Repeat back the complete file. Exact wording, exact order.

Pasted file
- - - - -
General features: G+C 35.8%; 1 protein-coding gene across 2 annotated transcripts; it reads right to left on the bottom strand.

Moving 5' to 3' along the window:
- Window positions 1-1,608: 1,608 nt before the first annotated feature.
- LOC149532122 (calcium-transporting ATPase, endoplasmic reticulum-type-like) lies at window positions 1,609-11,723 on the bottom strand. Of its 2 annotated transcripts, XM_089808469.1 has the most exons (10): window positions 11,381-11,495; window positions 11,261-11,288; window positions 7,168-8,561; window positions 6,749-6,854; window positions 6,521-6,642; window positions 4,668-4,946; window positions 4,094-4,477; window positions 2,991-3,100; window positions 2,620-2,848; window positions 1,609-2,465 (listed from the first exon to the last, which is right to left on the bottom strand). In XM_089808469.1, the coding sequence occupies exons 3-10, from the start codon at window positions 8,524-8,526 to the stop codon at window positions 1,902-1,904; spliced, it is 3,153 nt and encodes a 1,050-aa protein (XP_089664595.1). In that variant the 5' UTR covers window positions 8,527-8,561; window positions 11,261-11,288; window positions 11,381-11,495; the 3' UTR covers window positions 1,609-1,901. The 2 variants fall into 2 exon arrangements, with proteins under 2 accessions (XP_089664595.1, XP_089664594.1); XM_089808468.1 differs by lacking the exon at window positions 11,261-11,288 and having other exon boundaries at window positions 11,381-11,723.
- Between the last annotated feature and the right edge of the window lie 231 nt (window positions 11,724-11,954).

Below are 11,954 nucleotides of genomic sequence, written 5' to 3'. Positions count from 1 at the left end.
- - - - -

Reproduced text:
General features: G+C 35.8%; 1 protein-coding gene across 2 annotated transcripts; it reads right to left on the bottom strand.

Moving 5' to 3' along the window:
- Window positions 1-1,608: 1,608 nt before the first annotated feature.
- LOC149532122 (calcium-transporting ATPase, endoplasmic reticulum-type-like) lies at window positions 1,609-11,723 on the bottom strand. Of its 2 annotated transcripts, XM_089808469.1 has the most exons (10): window positions 11,381-11,495; window positions 11,261-11,288; window positions 7,168-8,561; window positions 6,749-6,854; window positions 6,521-6,642; window positions 4,668-4,946; window positions 4,094-4,477; window positions 2,991-3,100; window positions 2,620-2,848; window positions 1,609-2,465 (listed from the first exon to the last, which is right to left on the bottom strand). In XM_089808469.1, the coding sequence occupies exons 3-10, from the start codon at window positions 8,524-8,526 to the stop codon at window positions 1,902-1,904; spliced, it is 3,153 nt and encodes a 1,050-aa protein (XP_089664595.1). In that variant the 5' UTR covers window positions 8,527-8,561; window positions 11,261-11,288; window positions 11,381-11,495; the 3' UTR covers window positions 1,609-1,901. The 2 variants fall into 2 exon arrangements, with proteins under 2 accessions (XP_089664595.1, XP_089664594.1); XM_089808468.1 differs by lacking the exon at window positions 11,261-11,288 and having other exon boundaries at window positions 11,381-11,723.
- Between the last annotated feature and the right edge of the window lie 231 nt (window positions 11,724-11,954).

Below are 11,954 nucleotides of genomic sequence, written 5' to 3'. Positions count from 1 at the left end.